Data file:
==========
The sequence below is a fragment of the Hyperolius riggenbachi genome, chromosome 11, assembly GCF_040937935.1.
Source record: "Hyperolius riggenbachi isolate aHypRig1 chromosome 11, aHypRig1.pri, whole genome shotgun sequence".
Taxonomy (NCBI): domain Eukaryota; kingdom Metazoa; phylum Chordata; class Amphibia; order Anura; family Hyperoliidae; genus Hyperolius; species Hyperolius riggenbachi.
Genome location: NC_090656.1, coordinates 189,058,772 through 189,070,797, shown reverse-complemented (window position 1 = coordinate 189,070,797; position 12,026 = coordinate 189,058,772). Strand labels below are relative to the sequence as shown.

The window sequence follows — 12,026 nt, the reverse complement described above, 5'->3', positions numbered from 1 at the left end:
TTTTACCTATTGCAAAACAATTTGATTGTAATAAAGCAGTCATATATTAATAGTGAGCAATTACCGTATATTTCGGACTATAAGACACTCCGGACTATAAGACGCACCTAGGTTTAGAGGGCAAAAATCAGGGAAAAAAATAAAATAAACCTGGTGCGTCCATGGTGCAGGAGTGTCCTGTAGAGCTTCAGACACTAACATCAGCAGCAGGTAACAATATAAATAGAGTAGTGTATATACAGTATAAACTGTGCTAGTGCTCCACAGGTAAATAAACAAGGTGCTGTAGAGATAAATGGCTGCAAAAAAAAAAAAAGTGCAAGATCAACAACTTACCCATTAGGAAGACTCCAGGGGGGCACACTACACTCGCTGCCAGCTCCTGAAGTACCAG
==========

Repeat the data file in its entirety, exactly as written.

The sequence below is a fragment of the Hyperolius riggenbachi genome, chromosome 11, assembly GCF_040937935.1.
Source record: "Hyperolius riggenbachi isolate aHypRig1 chromosome 11, aHypRig1.pri, whole genome shotgun sequence".
Taxonomy (NCBI): domain Eukaryota; kingdom Metazoa; phylum Chordata; class Amphibia; order Anura; family Hyperoliidae; genus Hyperolius; species Hyperolius riggenbachi.
Genome location: NC_090656.1, coordinates 189,058,772 through 189,070,797, shown reverse-complemented (window position 1 = coordinate 189,070,797; position 12,026 = coordinate 189,058,772). Strand labels below are relative to the sequence as shown.

The window sequence follows — 12,026 nt, the reverse complement described above, 5'->3', positions numbered from 1 at the left end:
TTTTACCTATTGCAAAACAATTTGATTGTAATAAAGCAGTCATATATTAATAGTGAGCAATTACCGTATATTTCGGACTATAAGACACTCCGGACTATAAGACGCACCTAGGTTTAGAGGGCAAAAATCAGGGAAAAAAATAAAATAAACCTGGTGCGTCCATGGTGCAGGAGTGTCCTGTAGAGCTTCAGACACTAACATCAGCAGCAGGTAACAATATAAATAGAGTAGTGTATATACAGTATAAACTGTGCTAGTGCTCCACAGGTAAATAAACAAGGTGCTGTAGAGATAAATGGCTGCAAAAAAAAAAAAAGTGCAAGATCAACAACTTACCCATTAGGAAGACTCCAGGGGGGCACACTACACTCGCTGCCAGCTCCTGAAGTACCAG